Oct 12, 2022
By Austin Saalman
After returning from her exhausting Two Suns tour in 2010, English singer/songwriter and multi-instrumentalist Natasha Khan, otherwise known as indie pop favorite Bat For Lashes, experienced a crippling bout of writer’s block, which lead her to contact Radiohead frontman Thom Yorke. During their conversation, she asked Yorke’s advice on the matter, and he recommended that she draw. Khan then enrolled in life-drawing classes and a children’s illustration course, as well as intensive dance lessons. Soon, her confidence had returned, and she commenced writing her third—and perhaps finest—studio album, which would set Bat For Lashes’ standard even higher.
Released in October 2012, The Haunted Man was met with generally positive critical reception and stands as a beguiling celebration of artistic identity and creative expression, Khan having delivered a stunning effort worthy of comparison to her previous output. A vast electro-symphony, The Haunted Man delivers a sound clearer and fuller than those of its predecessors, seeming at once Khan’s most personal and ambitious album. Opening track “Lilies”—the first song written for the album, as well as its finest cut—is inspired by the 1970-released epic romantic drama Ryan’s Daughter and showcases Khan’s powerful vocals, which are equally as haunted as her titular man. Here, Khan cries out for relief from her creative block: “Begged the thunder bolts to strike and mark me as alive.” “Lilies” is by far one of Khan’s most remarkable creative accomplishments, its rich atmosphere abuzz in shades of monochromatic grey as Khan recounts, with striking eloquence, “To the window I ran and saw what he had sent/Children of a private world, to be conceived in milk/A hundred marching to my door, all bringing dreams to drink.”
Subsequently, “All Your Gold” and “Horses of the Sun” appear to predict the more adventurous direction in which indie pop would continue throughout the early-to-mid-2010s, while the nocturnal electropop jubilation of “Oh Yeah” reveals Khan’s boundless capacity for melodic inspiration. Devastatingly glamorous piano ballad “Laura” finds Khan channeling her inner-David Bowie, its operatic 1970s pop flair captivating as its chorus ascends to ethereal heights in Khan’s declaration: “Laura, you’re more than a superstar.” The mercurial beauty of the album’s suite-like title track and “A Wall,” high points for Bat For Lashes, demonstrates Khan’s willingness to defy boundaries, shining especially brightly on the latter. Furthermore, “A Wall”—along with the phenomenal “Marilyn”—reminds the listener of Khan’s extraordinary lyrical prowess, her poetic nature seemingly drawn from the earth itself.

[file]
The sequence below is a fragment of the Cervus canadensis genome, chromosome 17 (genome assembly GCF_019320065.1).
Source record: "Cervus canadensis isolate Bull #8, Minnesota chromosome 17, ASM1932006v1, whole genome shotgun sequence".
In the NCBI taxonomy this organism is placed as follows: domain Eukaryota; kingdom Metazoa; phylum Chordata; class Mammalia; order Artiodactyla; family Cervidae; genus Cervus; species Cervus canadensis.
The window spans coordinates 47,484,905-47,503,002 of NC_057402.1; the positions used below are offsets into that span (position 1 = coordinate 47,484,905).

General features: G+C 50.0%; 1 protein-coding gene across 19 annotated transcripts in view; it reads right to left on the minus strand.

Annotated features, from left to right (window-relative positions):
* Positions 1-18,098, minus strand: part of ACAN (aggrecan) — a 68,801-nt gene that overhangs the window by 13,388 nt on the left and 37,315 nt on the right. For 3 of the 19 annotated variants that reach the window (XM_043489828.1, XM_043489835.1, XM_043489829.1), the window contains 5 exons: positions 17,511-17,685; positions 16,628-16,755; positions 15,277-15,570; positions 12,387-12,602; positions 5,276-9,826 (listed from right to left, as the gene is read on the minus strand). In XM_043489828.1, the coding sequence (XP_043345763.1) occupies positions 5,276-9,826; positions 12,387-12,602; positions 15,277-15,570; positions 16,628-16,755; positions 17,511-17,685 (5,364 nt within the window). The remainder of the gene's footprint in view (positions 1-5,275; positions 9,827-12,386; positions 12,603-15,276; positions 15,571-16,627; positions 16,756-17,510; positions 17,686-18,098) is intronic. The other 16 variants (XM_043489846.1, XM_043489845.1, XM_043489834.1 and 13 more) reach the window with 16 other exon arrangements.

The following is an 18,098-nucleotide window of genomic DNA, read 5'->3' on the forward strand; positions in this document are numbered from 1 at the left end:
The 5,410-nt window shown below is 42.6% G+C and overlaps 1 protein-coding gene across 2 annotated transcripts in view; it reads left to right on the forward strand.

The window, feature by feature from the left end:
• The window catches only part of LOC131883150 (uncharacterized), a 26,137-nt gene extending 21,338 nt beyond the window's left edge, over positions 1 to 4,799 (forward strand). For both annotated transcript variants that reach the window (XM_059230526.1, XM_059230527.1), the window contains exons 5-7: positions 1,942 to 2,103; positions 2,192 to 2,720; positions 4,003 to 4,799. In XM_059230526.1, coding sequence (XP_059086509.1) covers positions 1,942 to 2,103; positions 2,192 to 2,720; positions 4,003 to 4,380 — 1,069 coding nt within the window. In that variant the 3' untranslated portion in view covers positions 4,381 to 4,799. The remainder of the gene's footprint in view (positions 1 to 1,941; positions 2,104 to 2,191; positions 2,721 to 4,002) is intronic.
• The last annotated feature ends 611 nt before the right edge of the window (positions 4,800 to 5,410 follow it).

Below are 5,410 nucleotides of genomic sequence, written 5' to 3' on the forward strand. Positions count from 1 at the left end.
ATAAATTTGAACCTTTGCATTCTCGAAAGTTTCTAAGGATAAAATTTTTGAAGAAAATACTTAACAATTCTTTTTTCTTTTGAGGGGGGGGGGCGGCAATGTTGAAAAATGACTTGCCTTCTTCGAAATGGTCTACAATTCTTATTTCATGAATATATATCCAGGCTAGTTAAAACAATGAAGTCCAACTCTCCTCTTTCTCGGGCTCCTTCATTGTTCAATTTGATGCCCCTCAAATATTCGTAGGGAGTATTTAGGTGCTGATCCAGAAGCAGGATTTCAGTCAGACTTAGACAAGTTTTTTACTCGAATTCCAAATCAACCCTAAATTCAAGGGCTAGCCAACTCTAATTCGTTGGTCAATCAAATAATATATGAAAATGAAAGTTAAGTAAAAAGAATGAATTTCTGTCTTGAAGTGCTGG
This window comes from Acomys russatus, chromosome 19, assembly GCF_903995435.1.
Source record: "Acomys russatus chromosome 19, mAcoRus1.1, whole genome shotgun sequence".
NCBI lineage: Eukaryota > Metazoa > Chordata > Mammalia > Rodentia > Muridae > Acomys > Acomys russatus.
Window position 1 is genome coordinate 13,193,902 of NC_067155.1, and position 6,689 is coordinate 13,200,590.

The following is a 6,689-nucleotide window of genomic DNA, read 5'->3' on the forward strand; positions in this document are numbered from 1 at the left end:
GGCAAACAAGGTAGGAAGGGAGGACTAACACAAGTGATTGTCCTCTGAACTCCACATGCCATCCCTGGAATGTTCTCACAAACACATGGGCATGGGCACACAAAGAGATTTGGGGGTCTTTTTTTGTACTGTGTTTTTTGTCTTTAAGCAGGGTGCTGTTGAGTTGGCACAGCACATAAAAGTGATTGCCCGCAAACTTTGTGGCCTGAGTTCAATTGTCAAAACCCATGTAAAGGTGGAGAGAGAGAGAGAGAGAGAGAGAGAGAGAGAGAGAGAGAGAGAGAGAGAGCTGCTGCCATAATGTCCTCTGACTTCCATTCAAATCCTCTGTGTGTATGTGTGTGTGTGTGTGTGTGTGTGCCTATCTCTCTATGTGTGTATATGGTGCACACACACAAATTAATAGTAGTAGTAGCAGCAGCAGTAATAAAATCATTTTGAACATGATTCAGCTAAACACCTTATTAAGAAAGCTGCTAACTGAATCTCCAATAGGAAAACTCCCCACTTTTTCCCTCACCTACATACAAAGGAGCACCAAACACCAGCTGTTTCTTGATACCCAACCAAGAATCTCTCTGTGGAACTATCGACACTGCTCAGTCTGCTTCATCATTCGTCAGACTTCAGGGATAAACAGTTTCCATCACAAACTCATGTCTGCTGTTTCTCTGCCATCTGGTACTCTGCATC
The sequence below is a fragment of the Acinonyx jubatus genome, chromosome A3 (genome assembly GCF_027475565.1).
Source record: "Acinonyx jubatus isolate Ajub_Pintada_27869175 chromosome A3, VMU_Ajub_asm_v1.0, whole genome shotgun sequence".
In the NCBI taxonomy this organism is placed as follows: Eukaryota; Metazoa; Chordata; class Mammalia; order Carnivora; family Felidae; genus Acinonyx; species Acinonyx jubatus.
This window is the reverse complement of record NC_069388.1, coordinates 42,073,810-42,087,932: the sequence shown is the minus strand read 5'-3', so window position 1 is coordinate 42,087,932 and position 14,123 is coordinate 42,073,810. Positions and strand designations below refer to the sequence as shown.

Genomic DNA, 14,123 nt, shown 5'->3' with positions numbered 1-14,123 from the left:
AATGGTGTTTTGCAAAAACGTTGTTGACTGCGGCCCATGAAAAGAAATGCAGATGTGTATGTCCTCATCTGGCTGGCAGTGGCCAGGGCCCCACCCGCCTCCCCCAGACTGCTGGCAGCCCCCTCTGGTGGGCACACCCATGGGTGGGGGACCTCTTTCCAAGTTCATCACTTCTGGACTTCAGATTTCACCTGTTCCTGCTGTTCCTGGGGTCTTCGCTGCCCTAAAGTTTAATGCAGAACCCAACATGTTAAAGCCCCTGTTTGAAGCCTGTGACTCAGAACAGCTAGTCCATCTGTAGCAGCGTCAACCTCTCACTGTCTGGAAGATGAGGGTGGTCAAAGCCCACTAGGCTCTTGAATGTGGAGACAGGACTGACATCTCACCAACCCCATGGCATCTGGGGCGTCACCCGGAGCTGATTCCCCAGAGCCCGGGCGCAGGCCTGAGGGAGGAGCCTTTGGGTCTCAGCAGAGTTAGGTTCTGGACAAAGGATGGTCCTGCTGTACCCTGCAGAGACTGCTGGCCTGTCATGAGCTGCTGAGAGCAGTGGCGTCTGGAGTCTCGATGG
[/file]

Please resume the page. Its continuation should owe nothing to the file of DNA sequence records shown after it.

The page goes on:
Through its air of supernatural intensity, The Haunted Man reveals itself as a grandly experimental effort by a consistently inventive musician that is both refined and indicative of a fresh creative chapter in a book of plenty. Ultimately a tale of rebirth, the album finds Khan at a turning point in her career, as she covers seemingly boundless artistic ground. While Khan’s 2006-released debut Fur and Gold introduced popular culture to her fascinating brand of pop music mysticism and 2009’s Two Suns furthered said brand, both cementing themselves as instant genre classics, The Haunted Man, in all its determination, remains her boldest statement. Before our very eyes, Khan documented her resurrection until her vision bloomed like “the lilies on the hill,” its fragrant, nightly floral scent seeping through each track. Entering its second decade, The Haunted Man has aged exceptionally well, and fails to sound out of place in the 2020s. Natasha Khan remains among her generation’s most exploratory and challenging artists, and these traits are no better embodied than on The Haunted Man—Bat For Lashes’ creative revival.